Intended for healthcare professionals

Editorials

Patients’ roles and rights in research

BMJ 2018; 362 doi: https://doi.org/10.1136/bmj.k3193 (Published 25 July 2018) Cite this as: BMJ 2018;362:k3193

Patients’ roles and rights in research - Involving underserved patient populations

With great interest we have read the article by Dr. Paul Wicks and colleagues. We recognize in particular the observed challenge to ensure diversity within collaborations so the interests of the well-educated white middle classes in rich countries do not dominate. We think this is of utmost importance.

It is still practice to exclude patients from underserved groups from scientific research, even as participants. For example, in many studies migrant patients are explicitly excluded because they do not speak the language of the researcher and cannot read a questionnaire or give informed consent. This results in a lack of insight into their potential needs, worries, problems, and wishes, perpetuating inequalities in health and access to care.

We think it is vital that patients (or patient representatives) from underserved groups are involved in all stages of the research process. Research methodology specifically aimed at meaningful engagement of service-users from underserved groups exists (such as participatory research and action methods). But also outside of such design the opportunities are many. Patients or representatives can help to think about which research questions are important to their communities, and help prioritize a research agenda. They can support researchers in formulating understandable and – if necessary – culturally appropriate information about the research, help to construct understandable and culturally appropriate questionnaires, topic lists for interviews or instructions for participatory research, and they can be involved as language concordant interviewers. Patients or representatives can also be included in the research team to support the analysis and the writing of the results, or be asked for advisory boards so that their experiences will be learned from and taken into account. In this, it is absolutely necessary to heed the input that is given, communicate findings and recognize the role played by these patients by offering compensation or discuss matters of shared authorship/ownership.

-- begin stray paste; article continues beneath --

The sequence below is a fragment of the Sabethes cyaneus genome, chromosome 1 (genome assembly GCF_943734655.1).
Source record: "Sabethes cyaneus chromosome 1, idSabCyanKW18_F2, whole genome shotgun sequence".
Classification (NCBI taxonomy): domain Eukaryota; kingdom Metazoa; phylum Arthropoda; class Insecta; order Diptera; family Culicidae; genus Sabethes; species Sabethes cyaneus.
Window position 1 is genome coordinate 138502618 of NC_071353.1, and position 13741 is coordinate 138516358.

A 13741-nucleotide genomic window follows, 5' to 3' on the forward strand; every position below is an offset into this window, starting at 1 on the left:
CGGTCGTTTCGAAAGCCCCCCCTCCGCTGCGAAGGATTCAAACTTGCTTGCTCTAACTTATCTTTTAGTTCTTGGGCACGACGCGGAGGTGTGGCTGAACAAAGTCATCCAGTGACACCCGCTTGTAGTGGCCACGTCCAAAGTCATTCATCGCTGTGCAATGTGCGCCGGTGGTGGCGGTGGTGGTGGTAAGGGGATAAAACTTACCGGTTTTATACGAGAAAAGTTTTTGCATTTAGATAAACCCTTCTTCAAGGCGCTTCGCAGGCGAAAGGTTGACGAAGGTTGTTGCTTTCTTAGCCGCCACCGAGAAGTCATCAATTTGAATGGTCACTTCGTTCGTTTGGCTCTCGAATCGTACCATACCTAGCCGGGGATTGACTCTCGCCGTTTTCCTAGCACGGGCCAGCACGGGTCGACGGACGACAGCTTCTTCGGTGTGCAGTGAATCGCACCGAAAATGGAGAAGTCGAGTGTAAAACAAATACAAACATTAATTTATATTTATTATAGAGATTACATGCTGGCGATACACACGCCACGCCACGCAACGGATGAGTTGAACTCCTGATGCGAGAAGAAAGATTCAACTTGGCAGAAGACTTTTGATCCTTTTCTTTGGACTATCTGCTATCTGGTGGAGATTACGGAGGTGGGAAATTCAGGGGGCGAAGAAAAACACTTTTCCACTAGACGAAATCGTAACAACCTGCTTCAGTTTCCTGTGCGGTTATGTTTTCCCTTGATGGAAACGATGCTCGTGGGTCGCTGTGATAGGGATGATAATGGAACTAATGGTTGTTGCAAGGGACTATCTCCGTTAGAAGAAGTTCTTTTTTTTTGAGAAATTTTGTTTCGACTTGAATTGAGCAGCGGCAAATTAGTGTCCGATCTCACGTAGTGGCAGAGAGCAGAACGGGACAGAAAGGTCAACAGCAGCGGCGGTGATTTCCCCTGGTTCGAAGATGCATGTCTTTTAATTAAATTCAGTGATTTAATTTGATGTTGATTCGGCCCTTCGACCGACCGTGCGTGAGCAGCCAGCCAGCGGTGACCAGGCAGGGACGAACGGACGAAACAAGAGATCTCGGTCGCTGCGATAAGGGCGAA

It is the experience of many researchers in the field of migrant health that indeed it involves effort to see after participation of or co-creation with patients from underserved groups. It requires taking into account linguistic and cultural factors, health literacy, educational level, and unfamiliarity with or lack of trust in scientific research. Researchers should be aware both of these factors that hinder patients from underserved groups to participate in research, and of their responsibility to overcome these.

In order to truly obtain equity in health care and reduce inequalities in health, we believe that researchers should learn to become responsive to diversity, i.e. they should learn to recognize and lower specific barriers for patients from underserved groups.

Competing interests: No competing interests

23 August 2018
Jeanine Suurmond
assistant professor
Marieke Torensma
Amsterdam UMC, University of Amsterdam, Amsterdam Public Health Research Institute, dept Public Health
Meibergdreef 9 Amsterdam